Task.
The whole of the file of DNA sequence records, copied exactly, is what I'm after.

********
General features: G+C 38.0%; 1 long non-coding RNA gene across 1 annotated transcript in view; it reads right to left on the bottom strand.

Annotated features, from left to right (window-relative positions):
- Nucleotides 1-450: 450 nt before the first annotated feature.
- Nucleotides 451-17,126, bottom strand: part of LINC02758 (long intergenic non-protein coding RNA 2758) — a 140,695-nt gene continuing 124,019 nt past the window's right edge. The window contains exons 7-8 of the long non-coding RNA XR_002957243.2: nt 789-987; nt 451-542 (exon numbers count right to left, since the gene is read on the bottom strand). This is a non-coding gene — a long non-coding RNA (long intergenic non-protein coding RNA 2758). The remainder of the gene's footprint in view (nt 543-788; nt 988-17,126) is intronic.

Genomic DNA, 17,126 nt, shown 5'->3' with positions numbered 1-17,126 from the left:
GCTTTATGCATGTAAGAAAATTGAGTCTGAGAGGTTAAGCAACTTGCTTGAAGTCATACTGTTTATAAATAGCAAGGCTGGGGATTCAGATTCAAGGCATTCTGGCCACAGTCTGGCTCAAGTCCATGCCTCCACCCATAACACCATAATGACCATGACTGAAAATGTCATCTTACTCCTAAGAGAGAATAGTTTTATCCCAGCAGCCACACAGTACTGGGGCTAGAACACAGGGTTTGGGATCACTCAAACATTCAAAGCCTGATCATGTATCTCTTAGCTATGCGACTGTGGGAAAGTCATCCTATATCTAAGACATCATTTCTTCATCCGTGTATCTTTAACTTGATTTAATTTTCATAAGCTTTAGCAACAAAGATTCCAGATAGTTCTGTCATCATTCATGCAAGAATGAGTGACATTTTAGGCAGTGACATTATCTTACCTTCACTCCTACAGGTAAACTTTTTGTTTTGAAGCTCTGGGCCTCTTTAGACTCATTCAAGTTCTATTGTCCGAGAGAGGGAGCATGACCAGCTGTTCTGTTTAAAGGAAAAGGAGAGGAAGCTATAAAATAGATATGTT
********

General features: G+C 38.0%; 1 long non-coding RNA gene across 1 annotated transcript in view; it reads right to left on the bottom strand.

Annotated features, from left to right (window-relative positions):
- Nucleotides 1-450: 450 nt before the first annotated feature.
- Nucleotides 451-17,126, bottom strand: part of LINC02758 (long intergenic non-protein coding RNA 2758) — a 140,695-nt gene continuing 124,019 nt past the window's right edge. The window contains exons 7-8 of the long non-coding RNA XR_002957243.2: nt 789-987; nt 451-542 (exon numbers count right to left, since the gene is read on the bottom strand). This is a non-coding gene — a long non-coding RNA (long intergenic non-protein coding RNA 2758). The remainder of the gene's footprint in view (nt 543-788; nt 988-17,126) is intronic.

Genomic DNA, 17,126 nt, shown 5'->3' with positions numbered 1-17,126 from the left:
GCTTTATGCATGTAAGAAAATTGAGTCTGAGAGGTTAAGCAACTTGCTTGAAGTCATACTGTTTATAAATAGCAAGGCTGGGGATTCAGATTCAAGGCATTCTGGCCACAGTCTGGCTCAAGTCCATGCCTCCACCCATAACACCATAATGACCATGACTGAAAATGTCATCTTACTCCTAAGAGAGAATAGTTTTATCCCAGCAGCCACACAGTACTGGGGCTAGAACACAGGGTTTGGGATCACTCAAACATTCAAAGCCTGATCATGTATCTCTTAGCTATGCGACTGTGGGAAAGTCATCCTATATCTAAGACATCATTTCTTCATCCGTGTATCTTTAACTTGATTTAATTTTCATAAGCTTTAGCAACAAAGATTCCAGATAGTTCTGTCATCATTCATGCAAGAATGAGTGACATTTTAGGCAGTGACATTATCTTACCTTCACTCCTACAGGTAAACTTTTTGTTTTGAAGCTCTGGGCCTCTTTAGACTCATTCAAGTTCTATTGTCCGAGAGAGGGAGCATGACCAGCTGTTCTGTTTAAAGGAAAAGGAGAGGAAGCTATAAAATAGATATGTT